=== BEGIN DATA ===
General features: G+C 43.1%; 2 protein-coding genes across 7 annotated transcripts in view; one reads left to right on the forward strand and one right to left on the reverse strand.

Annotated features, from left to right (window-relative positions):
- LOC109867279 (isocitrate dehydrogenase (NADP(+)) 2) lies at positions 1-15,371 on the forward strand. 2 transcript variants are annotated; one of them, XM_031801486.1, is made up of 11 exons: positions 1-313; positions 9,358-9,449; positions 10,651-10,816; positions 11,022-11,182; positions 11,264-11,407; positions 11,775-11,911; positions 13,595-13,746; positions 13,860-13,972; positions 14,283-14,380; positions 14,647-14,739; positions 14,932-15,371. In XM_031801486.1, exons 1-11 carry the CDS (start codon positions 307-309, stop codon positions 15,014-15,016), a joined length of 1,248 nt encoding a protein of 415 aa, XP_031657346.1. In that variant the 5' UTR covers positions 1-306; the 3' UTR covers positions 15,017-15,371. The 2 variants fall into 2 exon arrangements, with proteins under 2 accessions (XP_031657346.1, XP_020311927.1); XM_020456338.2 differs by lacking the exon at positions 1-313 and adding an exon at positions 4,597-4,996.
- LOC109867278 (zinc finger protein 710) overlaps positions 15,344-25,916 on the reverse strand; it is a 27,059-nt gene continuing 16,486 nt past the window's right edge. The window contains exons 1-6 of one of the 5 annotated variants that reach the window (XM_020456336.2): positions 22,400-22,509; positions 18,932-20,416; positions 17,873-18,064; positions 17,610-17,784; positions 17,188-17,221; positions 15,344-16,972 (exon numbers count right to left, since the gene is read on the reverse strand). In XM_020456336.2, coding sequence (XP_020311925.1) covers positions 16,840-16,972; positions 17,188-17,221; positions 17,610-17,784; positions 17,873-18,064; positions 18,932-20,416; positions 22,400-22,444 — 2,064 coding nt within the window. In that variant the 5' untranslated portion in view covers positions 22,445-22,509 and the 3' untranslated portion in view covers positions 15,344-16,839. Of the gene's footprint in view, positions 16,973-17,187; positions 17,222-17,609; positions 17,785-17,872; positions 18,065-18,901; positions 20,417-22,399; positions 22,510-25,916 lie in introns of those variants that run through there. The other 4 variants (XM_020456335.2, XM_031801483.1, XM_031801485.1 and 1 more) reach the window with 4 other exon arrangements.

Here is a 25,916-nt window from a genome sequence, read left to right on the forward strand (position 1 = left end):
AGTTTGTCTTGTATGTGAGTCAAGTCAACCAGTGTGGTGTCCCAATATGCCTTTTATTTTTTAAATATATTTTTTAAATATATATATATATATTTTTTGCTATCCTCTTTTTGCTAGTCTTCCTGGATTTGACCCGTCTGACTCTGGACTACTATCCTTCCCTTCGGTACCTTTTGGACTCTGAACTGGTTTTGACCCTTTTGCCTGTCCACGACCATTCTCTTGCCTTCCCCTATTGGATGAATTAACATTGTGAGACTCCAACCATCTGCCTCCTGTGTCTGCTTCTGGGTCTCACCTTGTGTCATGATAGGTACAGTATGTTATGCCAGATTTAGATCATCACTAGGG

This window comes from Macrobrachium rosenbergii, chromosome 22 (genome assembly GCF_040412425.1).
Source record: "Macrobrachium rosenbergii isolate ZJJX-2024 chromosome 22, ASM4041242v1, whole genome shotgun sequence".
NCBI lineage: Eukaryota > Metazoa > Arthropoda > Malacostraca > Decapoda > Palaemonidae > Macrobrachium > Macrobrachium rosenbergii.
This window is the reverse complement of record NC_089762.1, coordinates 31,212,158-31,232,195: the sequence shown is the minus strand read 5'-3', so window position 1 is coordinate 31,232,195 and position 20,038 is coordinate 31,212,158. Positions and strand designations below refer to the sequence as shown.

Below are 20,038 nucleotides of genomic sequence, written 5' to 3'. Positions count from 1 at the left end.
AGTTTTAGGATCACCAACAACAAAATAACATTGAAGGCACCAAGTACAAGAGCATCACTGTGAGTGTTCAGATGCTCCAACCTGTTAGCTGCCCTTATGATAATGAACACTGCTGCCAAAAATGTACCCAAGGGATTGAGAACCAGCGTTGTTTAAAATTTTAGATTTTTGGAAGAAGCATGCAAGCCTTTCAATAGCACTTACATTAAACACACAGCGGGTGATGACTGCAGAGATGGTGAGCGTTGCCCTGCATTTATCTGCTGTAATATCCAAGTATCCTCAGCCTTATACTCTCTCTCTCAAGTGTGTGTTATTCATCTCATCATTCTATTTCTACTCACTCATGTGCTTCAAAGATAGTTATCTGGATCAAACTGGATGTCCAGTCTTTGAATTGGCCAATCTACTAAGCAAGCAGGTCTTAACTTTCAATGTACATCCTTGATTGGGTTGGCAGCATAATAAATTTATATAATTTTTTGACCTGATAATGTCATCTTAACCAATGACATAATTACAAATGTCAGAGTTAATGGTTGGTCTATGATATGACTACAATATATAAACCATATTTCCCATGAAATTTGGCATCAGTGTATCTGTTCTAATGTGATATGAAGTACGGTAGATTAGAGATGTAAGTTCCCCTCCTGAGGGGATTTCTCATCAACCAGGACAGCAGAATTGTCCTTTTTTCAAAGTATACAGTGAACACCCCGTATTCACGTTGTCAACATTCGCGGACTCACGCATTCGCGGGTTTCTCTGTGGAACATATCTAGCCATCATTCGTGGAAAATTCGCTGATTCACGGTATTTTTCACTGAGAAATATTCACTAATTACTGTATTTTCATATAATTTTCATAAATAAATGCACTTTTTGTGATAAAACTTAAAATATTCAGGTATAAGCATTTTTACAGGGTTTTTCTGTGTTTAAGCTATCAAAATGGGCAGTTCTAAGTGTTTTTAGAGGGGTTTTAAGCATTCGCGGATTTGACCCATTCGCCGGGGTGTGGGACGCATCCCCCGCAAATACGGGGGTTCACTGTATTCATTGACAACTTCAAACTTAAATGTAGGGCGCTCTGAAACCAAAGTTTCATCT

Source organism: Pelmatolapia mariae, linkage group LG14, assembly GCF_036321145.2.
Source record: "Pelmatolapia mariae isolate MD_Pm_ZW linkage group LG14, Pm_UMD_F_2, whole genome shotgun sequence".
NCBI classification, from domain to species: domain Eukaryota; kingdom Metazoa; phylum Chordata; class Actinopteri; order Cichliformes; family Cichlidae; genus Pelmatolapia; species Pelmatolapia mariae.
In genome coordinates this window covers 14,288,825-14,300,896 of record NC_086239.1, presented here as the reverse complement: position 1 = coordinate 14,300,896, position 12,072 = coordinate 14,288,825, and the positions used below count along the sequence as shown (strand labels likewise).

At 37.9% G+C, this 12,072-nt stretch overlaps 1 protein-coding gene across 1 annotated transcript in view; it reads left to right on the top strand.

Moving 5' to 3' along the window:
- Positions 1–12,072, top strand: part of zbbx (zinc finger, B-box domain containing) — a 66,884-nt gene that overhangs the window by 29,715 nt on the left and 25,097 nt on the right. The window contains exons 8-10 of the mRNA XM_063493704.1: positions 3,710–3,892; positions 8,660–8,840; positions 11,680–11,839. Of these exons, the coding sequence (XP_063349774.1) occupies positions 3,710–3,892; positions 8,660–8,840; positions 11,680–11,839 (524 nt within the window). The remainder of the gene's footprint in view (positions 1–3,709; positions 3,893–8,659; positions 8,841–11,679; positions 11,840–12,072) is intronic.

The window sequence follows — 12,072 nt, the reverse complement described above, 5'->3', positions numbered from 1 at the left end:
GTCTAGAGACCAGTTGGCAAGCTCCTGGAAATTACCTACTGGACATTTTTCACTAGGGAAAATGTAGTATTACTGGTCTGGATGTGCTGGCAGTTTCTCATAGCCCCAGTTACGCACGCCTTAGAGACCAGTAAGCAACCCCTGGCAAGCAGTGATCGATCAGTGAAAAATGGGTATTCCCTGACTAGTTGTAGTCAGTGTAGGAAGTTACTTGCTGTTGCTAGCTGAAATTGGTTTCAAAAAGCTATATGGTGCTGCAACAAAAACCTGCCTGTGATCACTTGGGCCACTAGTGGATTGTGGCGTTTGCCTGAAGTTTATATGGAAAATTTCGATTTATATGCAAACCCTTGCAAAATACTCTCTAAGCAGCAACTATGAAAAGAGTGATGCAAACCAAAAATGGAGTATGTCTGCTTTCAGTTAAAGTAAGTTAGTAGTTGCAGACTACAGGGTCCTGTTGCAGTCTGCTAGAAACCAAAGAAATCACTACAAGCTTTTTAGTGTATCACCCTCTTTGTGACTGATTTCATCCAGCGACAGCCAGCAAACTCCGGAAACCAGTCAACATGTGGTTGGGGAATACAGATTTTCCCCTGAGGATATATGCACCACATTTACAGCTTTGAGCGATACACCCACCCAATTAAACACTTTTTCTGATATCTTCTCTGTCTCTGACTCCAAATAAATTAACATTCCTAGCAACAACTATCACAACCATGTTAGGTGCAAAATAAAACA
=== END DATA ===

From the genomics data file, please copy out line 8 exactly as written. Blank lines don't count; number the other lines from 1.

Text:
Source record: "Macrobrachium rosenbergii isolate ZJJX-2024 chromosome 22, ASM4041242v1, whole genome shotgun sequence".